During a late night conversation, my mom and I were talking about the video circulating of the murder of Ahmaud Arbery. These daily hours long conversations had become commonplace during quarantine. With no place to go and additional free time, I found myself attempting to solve the world’s major problems with my mother who was thousands of miles away in California.
“What do you think can be done to change things?” My mother painfully asked.
I was silent and then sighed and blurted out, “Nothing. Nothing ever. There is nothing that any of us could ever do to make anyone care or for anything to change.”
The legal profession — a profession I truly love — is not necessarily founded on the tenant of vulnerability. For those reasons, I find myself compelled and utterly terrified to write about being a Black lawyer while the country has erupted into multiple weeks of anti-racism protests.
I, like many other Black people in America, have a relative who contracted COVID-19. I, like many other Black people in America, have a relative who lost their job due to the pandemic. I, like many other Black people in America, were horrified and distraught by the death of Ahmaud Arbery, the casual calculated racism of Amy Cooper in Central Park, and the shooting of Breonna Taylor. But despite the deluge of collective trauma heaped on Black people during quarantine, your Black colleagues most likely did not break stride. We had learned to keep the anguish coursing through our veins wholly undetectable.
Around the time Los Angeles was aflame in 1992, my mother often reminded me that I had to be “twice as good to get just as far” as my white counterparts. I recalled the motto as I walked up beach with the rest of my mostly white collegiate rowing team. Passing a group of onlookers, I heard one woman remark to her husband: “Well, it is certainly a change to see coloreds doing crew.” Every fiber of my body wanted to confront the woman. But, I understood that “twice as good” not only meant hard work but also burying my feelings. Because regardless of my diplomas or my resume, racism reduced me to adjectives rather than a fully formed human being experiencing justified emotions. Therefore, in order to excel, I was banned from exhibiting any behavior that would support the stereotypical version of a Black person.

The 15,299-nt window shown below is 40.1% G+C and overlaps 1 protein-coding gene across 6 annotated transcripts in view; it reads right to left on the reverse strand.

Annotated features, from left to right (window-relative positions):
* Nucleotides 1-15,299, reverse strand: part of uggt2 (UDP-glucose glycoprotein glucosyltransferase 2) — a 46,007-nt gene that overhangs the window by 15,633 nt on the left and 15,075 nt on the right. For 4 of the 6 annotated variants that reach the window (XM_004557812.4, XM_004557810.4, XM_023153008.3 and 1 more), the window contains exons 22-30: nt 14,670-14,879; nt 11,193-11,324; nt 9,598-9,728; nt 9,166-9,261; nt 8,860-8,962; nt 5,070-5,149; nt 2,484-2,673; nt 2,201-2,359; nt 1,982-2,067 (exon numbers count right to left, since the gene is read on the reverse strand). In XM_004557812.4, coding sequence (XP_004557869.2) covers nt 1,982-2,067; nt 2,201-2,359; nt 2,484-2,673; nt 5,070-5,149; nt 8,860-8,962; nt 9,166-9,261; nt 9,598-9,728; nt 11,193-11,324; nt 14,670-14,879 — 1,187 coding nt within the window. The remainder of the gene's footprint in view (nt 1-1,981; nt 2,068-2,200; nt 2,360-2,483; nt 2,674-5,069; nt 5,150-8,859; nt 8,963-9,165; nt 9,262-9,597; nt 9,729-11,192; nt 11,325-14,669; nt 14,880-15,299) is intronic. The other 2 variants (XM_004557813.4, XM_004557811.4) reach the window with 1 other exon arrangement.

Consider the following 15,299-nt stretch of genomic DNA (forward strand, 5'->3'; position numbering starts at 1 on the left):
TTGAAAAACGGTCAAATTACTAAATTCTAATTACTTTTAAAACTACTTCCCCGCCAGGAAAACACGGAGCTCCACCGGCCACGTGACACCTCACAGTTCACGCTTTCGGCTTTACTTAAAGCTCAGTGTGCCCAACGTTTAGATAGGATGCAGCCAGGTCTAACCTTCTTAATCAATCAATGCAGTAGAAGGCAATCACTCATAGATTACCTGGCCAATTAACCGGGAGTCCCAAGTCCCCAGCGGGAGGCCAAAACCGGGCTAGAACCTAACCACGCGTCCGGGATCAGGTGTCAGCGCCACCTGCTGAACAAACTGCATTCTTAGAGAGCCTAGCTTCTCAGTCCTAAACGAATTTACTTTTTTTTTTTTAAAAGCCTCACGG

Black lawyers have mastered the art of ignoring racist comments, microaggressions, absentminded ignorance and, even, overt racism. We perfected presenting an acceptable version of ourselves. Fully aware of the pervasive stereotypes of Black people, we worked overtime to mold ourselves so as to not appear “angry”, “standoffish”, “difficult” or “aggressive”. Despite our efforts, many of us are met with amorphous professional evaluations which critique our personalities instead of our work product.
Additionally, over the past decade, we have absorbed the countless deaths of Black people at the hand of police. From Oscar Grant to Trayvon Martin to George Floyd, these deaths have come in quick succession. And thanks to technology, many killings are captured on cell phones or broadcast on social media. However, despite the widespread dissemination of these deaths, we showed up to work and carried on. While each hashtag scooped out a part of our souls, we did not publicly grieve. As experts in muting our collective sorrow, we conducted business as usual.